Aerial view of Apollo 11

The mission was successful and Katherine also checked the trajectory for the Freedom 7, Apollo 11 and Apollo 13 missions, further proving her incredible mathematical skills.
As a token from NASA, Katherine received an American flag that flew to the moon.

At this point you may wonder-wait, you’re telling me about all these amazing things she has done, but you aren’t sharing any of the maths. Unfortunately, many of her articles aren’t available to the public. However, the three that are, are described below. I must warn you-all contain sophisticated mathematics and will most certainly take quite a while to wrap your head around.

Skopinski & Johnson, 1960

However, I can give you some insight into what the three papers contain. The first paper (Skopinski & Johnson, 1960) focuses on calculating the azimuth angle when placing a satellite over a predetermined position to ensure safe landing.

The second paper (Westrick & Johnson, 1962) is an analysis of the data from the Echo 1 satellite. It contains a lot of very nice graphs-it’s worth having a look just for the curves!

The third paper (White & Johnson, 1964) probably has the toughest maths, but similar to the first one, it focuses on finding solutions of some variables for the landing of a satellite. Arm yourself with some patience-the papers are worth your time even if they might seem a bit daunting at first!

After NASA

She retired from NASA in 1986, but she still has her hands full. For 50 years she enjoyed singing in a church choir. She loves playing bridge and other mathematical games, and she plays the piano and enjoys spending time with her six grandchildren and 11 great-grandchildren. She has authored or co-authored 26 research papers, and she has worked on the space shuttle and Project Apollo’s lunar lander. For her achievements and lifelong work, she received the Presidential Medal of Freedom in 2015. In 2016, the BBC named Katherine in their 100 Women 2016 as one of the most inspiring women alive. And then there’s the aforementioned film Hidden Figures, which revealed the story behind the three brilliant mathematicians Dorothy Vaughan, Mary Jackson, and of course Katherine, which has since conquered my and many other mathematicians’ hearts.

Katherine Johnson has been an inspiration for mathematicians all around the world, showing how one person can change so much. From gaining respect in one of the most prestigious research facilities in the world in times of unimaginable discrimination, to creating mathematics which helped many astronauts find their way back home; from simply being a wonderful person to being an incredibly talented mathematician-here’s to Katherine Johnson on her 100th birthday!


  1. Hidden Figures, directed by Theodor Melfi.
  2. TH Skopinski, Katherine G Johnson, Determination of Azimuth Angle at Burnout for Placing a Satellite Over a Selected Earth Position, September 1960.
  3. Gertrude C Westrick, Katherine G Johnson, Orbital Behavior of the Echo I Satellite and its Rocket Casing During the First 500 Days, June 1962.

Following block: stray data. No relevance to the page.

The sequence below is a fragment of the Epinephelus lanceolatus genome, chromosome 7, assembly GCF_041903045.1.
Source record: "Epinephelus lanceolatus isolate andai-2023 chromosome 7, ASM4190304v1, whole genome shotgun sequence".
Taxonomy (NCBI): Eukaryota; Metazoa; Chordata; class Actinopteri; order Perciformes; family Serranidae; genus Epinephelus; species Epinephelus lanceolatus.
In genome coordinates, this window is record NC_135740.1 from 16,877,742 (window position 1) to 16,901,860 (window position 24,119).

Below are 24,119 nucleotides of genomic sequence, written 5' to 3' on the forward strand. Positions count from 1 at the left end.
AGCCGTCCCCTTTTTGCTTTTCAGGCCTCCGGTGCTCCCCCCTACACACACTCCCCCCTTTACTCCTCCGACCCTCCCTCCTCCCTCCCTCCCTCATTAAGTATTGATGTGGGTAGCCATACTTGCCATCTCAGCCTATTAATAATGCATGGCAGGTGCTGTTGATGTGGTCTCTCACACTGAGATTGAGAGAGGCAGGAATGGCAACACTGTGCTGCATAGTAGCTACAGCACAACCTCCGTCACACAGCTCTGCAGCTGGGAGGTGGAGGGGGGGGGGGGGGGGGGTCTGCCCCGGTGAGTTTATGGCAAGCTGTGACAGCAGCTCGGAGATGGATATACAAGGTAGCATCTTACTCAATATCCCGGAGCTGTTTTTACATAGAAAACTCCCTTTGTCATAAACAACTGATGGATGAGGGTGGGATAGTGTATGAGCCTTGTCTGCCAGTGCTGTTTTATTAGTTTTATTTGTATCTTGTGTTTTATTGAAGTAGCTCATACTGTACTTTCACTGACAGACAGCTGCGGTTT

4. Jack A White, Katherine G Johnson, Approximate Solutions for Flight-Path Angle of a Reentry Vehicle in the Upper Atmosphere, July 1964.

David Blackwell and me

When I first came across the great Black mathematician and statistician, David Blackwell (1919-2010), circa 1975, I was actually informed that he was white. He was also then Irish. Or, so I was told by a triumphal fellow MSc economics and econometrics student at Southampton University, himself Irish, and now also a professor of economics.

The occasion of this initial meeting with Blackwell was our econometrics class’s introduction to the eponymous Rao-Blackwell theorem—a fundamental result in the theory of optimal statistical estimators. In simple terms, this theorem shows how to improve upon a rudimentary unbiased estimator of a statistical parameter, and indeed, get the best unbiased estimator of that parameter, when certain technical conditions are satisfied. I remember being struck by the beauty of this result. Perhaps it was my excitement about it that led my Irish colleague to try to deflate me by claiming his own racial and national part-ownership for the theorem by telling me that Blackwell was a white Irishman—Rao’s Indian extraction being self-evident. Maybe, more charitably, he was just engaging in supposedly characteristic Irish blarney, without malice. Regardless, I never bothered to check his claim—and, why should I have doubted a fellow student’s word about something as inconsequential as someone’s nationality, as I thought then?

So, for almost a decade afterwards, I happily persisted in the belief that Blackwell was indeed Irish and blithely assured others of this. I must have given much wry amusement to those who knew otherwise. It was not until the academic year 1984-85, which I spent as a joint fellow at CORE (Centre for Operations Research and Econometrics) and IRES (Institut de Recherches Économiques et Sociales) at Université Catholique de Louvain-la-Neuve, that I was finally disabused of my misinformation by another researcher. Continue reading